Oxytocin Peptide hormone and neuropeptide Oxytocin (Oxt) is a peptide hormone and neuropeptide. Oxytocin is normally produced in the hypothalamus and released by the posterior pituitary.[3] It plays a role in social bonding, sexual reproduction, childbirth, and the period after childbirth.[4] Oxytocin is released into the bloodstream as a hormone in response to stretching of the cervix and uterus during labor and with stimulation of the nipples from breastfeeding.[5] This helps with birth, bonding with the baby, and milk production.[5][6] Biochemistry[edit] Biosynthesis[edit] The biosynthesis of the different forms of OT

10 Solutions for Climate Change The enormity of global warming can be daunting and dispiriting. What can one person, or even one nation, do on their own to slow and reverse climate change? But just as ecologist Stephen Pacala and physicist Robert Socolow, both at Princeton University, came up with 15 so-called "wedges" for nations to utilize toward this goal—each of which is challenging but feasible and, in some combination, could reduce greenhouse gas emissions to safer levels—there are personal lifestyle changes that you can make too that, in some combination, can help reduce your carbon impact.

Neuroplasticity Contrary to conventional thought as expressed in this diagram, brain functions are not confined to certain fixed locations. Neuroplasticity, also known as brain plasticity, is an umbrella term that encompasses both synaptic plasticity and non-synaptic plasticity—it refers to changes in neural pathways and synapses which are due to changes in behavior, environment and neural processes, as well as changes resulting from bodily injury.[1] Neuroplasticity has replaced the formerly-held position that the brain is a physiologically static organ, and explores how - and in which ways - the brain changes throughout life.[2] Neuroplasticity occurs on a variety of levels, ranging from cellular changes due to learning, to large-scale changes involved in cortical remapping in response to injury. The role of neuroplasticity is widely recognized in healthy development, learning, memory, and recovery from brain damage. Neurobiology[edit]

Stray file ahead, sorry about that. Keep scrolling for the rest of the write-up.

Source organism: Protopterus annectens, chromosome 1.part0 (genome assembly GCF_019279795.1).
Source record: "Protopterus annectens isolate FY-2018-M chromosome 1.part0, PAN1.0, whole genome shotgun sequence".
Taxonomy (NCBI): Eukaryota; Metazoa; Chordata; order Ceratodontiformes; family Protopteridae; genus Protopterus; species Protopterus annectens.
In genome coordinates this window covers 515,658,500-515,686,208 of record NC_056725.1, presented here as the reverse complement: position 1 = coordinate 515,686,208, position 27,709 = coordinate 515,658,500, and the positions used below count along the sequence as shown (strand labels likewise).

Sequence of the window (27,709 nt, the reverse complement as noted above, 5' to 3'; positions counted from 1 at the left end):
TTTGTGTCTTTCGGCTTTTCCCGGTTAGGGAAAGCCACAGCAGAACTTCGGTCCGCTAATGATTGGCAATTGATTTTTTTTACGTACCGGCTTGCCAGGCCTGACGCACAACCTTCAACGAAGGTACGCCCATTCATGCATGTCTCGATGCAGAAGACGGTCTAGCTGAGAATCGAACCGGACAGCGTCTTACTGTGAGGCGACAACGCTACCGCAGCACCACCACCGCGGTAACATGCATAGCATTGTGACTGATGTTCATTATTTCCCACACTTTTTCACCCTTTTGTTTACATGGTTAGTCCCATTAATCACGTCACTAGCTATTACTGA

10: Etiquette Laughter - 10 Different Types of Laughter At the end of a long day, you find yourself in the elevator with your boss. Instead of talking up your latest accomplishments, though, you find yourself laughing at everything he says. Though you may think you sounded like a fool, you probably did just fine. People rely on laughter to get along with others, so whether we're with our boss or friends, we tend to laugh at things that just aren't funny. In a study of laughter episodes, Provine found that people tend to laugh at perfectly bland statements like "Can I join you?"